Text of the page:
The founder of the failed Banksia finance company will face the Federal Court in August after the Australian Securities and Investments Commission commenced civil penalty proceedings last month.
Former Banksia managing director Patrick John Godfrey will front court in Melbourne after ASIC alleged that Banksia’s financial reports for financial years ending Jun 30 2011 and June 30 2012 and the half-year financial report ending on December 31 2011 did not comply with relevant accounting standards.
ASIC also alleged Mr Godfrey did not have, or failed to obtain, the proper understanding of the relevant accounting standard.
“Mr Godfrey calculated and approved the impairment of receivables for Banksia and, as a consequence, Banksia’s financial reports failed to give a true and fair view of Banksia’s financial position,” an ASIC statement read.
The Kyabram-based business went into liquidation in October 2012, leaving more than 50 employees out of work, including in Ballarat. The business’ Ballarat branch was formerly based at the corner of Sturt and Doveton streets.
About 1450 Ballarat investors lost money when the company went into receivership owing more than $660 million.
So far the 15,600 investors, mainly based in regional Victoria, have managed to acquire returns of 82 cents in the dollar. The business also had branches in regional South Australia and New South Wales.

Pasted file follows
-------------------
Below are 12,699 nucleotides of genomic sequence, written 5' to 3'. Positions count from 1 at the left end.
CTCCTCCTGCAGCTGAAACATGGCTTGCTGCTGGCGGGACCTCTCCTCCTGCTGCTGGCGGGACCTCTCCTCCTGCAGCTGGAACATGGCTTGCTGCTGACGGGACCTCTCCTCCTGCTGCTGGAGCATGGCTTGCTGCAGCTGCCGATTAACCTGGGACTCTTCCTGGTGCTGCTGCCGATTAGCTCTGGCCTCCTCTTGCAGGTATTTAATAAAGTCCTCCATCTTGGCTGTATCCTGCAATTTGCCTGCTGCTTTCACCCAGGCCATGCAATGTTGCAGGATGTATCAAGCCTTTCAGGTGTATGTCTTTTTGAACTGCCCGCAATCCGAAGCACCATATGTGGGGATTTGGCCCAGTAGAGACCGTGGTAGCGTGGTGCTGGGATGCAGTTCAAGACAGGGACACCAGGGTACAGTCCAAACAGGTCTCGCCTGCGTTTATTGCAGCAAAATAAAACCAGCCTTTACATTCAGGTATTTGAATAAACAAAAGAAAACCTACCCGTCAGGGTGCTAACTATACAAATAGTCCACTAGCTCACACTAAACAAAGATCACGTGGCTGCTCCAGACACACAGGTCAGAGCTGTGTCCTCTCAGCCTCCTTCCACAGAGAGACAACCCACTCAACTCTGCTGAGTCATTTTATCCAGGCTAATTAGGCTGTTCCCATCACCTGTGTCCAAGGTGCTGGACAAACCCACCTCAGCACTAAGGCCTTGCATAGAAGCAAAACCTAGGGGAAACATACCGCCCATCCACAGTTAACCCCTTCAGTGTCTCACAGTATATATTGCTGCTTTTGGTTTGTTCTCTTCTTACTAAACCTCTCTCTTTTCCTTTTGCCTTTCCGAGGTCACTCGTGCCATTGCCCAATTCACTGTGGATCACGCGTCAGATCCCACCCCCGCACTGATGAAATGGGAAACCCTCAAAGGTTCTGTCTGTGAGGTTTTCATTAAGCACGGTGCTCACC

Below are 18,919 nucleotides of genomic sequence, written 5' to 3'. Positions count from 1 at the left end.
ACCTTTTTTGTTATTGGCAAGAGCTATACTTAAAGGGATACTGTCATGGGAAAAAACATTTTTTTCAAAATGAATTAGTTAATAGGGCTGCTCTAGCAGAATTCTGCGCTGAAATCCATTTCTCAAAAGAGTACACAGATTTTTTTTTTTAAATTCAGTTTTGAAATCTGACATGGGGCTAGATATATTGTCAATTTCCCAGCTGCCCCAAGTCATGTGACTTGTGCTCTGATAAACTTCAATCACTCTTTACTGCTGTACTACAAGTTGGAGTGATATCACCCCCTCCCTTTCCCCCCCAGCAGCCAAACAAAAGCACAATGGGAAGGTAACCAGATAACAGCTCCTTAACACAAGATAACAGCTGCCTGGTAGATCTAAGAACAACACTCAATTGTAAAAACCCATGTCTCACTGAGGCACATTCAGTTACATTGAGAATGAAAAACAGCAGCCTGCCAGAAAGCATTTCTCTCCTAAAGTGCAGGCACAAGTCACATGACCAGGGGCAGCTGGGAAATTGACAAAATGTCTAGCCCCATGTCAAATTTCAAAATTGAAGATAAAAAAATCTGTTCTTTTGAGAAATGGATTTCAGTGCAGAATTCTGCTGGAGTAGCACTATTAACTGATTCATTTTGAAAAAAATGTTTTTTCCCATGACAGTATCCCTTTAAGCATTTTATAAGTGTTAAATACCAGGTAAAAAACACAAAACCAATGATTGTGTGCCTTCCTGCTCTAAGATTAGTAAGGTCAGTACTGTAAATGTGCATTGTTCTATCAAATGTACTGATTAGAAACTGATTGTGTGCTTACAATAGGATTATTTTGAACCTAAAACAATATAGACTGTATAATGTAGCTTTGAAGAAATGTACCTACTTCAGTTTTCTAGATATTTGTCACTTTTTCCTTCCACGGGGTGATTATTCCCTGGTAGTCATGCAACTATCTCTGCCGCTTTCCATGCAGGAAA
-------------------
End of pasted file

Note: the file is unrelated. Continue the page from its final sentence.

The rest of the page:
Ballarat investor Keith Pitman said the investment company’s downfall had a major impact across the city, with hundreds of individuals and groups losing heavily from the fall-out.
Mr Pitman is part of the Banksia Support Group which has been actively campaigning for the rights of investors since the company folded five years ago.
“It’s had a significant effect on people and clubs, church groups and others who all had money involved,” Mr Pitman said.
Mr Godfrey founded Banksia in 1966 and led the organisation for 46 years before stepping down in 2012 when it went into voluntary administration.
ASIC is seeking a penalty against Mr Godfrey as well as his disqualification from managing corporations.
A class action being led my liquidators Ferrier Hodgson is also underway against the trustees Trust Co. in an effort to reclaim the remaining 18 cents in the dollar for investors plus interest.
The case relates to the takeover of Statewide Secure Investments by Banksia Securities in 2009, which saw the company almost double its loan book.
In 2016 Banksia Support Group co-founder Don McKenzie labelled Trust Co. as the must culpable party in the collapse of the business due to a breach of duty.
The matter is set to go before court in February next year.